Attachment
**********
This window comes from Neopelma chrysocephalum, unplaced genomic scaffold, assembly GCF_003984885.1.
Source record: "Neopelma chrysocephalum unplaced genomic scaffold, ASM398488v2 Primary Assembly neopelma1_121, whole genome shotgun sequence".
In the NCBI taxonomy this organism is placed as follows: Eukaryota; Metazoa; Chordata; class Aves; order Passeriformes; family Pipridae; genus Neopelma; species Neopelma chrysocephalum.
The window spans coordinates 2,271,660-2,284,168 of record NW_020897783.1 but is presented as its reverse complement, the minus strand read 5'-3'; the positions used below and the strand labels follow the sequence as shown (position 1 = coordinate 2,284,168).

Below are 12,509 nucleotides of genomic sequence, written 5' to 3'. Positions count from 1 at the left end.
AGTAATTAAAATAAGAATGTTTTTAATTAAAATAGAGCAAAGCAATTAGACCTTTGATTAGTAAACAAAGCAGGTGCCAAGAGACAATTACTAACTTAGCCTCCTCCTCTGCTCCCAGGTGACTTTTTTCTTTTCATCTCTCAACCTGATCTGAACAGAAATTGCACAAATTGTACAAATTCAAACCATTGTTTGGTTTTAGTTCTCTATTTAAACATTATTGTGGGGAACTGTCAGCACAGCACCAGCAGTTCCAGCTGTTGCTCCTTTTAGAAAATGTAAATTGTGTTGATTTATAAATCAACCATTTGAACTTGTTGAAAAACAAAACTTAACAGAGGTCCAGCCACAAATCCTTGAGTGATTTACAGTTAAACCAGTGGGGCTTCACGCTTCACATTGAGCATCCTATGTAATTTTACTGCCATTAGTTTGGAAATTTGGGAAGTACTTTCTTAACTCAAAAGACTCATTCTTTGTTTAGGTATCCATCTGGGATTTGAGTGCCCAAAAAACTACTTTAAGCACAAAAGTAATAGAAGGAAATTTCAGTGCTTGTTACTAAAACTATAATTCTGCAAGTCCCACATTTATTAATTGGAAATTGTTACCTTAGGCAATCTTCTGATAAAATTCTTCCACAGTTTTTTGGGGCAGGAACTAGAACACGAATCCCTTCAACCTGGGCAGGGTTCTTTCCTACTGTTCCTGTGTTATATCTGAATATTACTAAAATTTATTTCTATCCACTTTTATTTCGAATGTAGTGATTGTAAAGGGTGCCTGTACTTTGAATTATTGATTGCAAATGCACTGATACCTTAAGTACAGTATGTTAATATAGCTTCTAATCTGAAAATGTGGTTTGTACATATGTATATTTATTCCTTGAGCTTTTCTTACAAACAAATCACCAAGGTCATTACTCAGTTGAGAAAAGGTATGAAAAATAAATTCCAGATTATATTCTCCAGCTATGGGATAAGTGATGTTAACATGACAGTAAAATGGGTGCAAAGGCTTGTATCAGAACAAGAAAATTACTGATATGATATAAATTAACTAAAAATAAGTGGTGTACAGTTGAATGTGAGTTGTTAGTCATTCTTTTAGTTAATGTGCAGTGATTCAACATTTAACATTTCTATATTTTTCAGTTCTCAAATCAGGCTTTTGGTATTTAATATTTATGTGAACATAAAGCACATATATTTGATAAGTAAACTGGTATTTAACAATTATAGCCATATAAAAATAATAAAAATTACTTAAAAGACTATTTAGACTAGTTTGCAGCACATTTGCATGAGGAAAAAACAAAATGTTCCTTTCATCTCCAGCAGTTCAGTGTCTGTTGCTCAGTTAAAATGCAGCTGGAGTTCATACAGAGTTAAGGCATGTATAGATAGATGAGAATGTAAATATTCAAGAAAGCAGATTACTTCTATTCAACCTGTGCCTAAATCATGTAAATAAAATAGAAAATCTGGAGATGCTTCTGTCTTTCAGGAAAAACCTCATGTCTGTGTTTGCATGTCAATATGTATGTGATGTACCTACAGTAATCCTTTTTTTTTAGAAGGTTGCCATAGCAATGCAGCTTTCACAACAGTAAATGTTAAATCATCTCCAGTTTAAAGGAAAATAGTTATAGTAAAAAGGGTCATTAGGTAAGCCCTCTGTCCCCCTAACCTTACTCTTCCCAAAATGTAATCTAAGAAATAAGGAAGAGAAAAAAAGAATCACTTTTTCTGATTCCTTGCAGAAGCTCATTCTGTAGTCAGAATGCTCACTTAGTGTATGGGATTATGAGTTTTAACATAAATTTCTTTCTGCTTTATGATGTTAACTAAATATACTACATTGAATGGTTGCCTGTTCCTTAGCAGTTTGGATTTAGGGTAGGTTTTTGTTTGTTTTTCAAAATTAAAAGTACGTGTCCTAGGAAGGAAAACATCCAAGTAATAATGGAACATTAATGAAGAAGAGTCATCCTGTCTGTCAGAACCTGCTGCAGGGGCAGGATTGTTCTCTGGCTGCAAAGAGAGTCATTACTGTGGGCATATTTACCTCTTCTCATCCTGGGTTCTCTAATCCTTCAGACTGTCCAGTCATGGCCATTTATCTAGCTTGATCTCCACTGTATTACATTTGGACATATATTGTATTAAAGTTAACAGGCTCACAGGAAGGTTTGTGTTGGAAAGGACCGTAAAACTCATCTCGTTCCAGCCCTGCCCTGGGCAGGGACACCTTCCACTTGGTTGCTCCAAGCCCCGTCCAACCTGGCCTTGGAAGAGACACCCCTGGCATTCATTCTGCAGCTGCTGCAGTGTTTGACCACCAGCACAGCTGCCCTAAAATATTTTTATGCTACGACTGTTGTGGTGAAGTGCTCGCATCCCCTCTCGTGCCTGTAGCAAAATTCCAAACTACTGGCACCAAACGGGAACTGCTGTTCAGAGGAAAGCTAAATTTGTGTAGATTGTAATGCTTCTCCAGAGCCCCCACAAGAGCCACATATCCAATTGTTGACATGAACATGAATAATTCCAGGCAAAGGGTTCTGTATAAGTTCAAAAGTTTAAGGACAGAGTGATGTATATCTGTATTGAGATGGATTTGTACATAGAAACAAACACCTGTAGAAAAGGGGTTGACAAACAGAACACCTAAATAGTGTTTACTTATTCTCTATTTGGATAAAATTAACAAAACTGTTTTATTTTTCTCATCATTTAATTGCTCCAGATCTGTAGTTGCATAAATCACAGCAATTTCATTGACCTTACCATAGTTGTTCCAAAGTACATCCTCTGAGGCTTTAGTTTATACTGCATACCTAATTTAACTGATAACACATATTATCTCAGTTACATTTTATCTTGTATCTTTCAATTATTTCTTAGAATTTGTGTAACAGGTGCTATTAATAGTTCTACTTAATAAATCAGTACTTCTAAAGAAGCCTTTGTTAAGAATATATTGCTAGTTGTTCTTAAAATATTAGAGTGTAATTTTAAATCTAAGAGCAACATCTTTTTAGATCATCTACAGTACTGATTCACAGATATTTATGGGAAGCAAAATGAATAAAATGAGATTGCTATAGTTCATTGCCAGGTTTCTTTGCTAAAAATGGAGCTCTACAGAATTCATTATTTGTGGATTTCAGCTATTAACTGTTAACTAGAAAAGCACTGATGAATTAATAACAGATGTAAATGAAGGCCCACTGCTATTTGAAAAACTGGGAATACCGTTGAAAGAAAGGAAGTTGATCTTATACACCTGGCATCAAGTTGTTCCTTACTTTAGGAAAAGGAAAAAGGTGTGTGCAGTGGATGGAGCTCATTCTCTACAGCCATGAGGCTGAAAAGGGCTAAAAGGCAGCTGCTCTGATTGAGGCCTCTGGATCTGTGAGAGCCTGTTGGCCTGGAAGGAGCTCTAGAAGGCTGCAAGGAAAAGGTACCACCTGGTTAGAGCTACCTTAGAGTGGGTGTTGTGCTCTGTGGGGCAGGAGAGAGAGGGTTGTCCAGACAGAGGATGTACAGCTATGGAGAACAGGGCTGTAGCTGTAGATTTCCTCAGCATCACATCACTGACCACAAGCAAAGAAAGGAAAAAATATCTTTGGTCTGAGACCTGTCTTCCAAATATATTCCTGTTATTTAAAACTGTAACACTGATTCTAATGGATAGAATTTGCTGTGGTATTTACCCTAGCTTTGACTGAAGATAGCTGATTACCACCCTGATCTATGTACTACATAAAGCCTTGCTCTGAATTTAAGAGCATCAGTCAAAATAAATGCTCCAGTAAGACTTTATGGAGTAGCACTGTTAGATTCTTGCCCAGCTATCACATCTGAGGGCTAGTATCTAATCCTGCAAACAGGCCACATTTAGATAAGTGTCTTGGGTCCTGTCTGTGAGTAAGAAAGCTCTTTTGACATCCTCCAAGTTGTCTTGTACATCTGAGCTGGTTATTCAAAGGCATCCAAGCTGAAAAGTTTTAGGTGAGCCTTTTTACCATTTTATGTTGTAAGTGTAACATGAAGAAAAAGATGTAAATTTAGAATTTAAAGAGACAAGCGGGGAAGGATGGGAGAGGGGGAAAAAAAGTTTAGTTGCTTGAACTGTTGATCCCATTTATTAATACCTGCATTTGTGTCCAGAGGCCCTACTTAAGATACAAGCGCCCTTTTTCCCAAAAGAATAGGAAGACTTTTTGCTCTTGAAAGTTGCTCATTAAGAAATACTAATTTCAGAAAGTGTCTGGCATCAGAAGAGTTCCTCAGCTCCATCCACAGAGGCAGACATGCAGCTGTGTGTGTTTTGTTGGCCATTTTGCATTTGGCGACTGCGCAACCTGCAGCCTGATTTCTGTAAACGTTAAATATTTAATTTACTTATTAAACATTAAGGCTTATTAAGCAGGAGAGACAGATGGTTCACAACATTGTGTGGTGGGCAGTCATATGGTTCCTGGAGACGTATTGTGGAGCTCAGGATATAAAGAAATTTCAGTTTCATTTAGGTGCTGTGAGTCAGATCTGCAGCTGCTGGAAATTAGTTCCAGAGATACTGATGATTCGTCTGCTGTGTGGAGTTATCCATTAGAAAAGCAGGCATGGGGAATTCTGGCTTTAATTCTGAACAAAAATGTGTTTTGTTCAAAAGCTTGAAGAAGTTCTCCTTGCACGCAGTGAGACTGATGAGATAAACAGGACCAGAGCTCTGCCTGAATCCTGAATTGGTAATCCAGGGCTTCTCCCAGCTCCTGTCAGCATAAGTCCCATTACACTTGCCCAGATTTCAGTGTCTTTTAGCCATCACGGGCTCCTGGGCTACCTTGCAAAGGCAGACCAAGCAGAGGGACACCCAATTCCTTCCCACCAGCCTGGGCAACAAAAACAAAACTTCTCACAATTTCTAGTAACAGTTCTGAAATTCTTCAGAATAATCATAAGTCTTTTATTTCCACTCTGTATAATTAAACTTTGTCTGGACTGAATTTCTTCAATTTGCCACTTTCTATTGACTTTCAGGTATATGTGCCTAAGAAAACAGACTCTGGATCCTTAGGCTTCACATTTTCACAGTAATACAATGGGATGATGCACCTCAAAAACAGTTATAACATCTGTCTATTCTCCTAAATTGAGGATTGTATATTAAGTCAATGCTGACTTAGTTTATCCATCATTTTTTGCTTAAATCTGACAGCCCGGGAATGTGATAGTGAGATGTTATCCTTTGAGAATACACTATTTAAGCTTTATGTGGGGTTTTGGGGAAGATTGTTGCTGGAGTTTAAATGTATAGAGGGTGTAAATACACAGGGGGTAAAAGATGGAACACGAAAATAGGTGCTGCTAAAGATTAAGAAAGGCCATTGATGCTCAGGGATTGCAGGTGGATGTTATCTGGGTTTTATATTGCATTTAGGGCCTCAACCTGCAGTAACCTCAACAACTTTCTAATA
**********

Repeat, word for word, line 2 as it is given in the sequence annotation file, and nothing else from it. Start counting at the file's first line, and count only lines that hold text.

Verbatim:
Source record: "Neopelma chrysocephalum unplaced genomic scaffold, ASM398488v2 Primary Assembly neopelma1_121, whole genome shotgun sequence".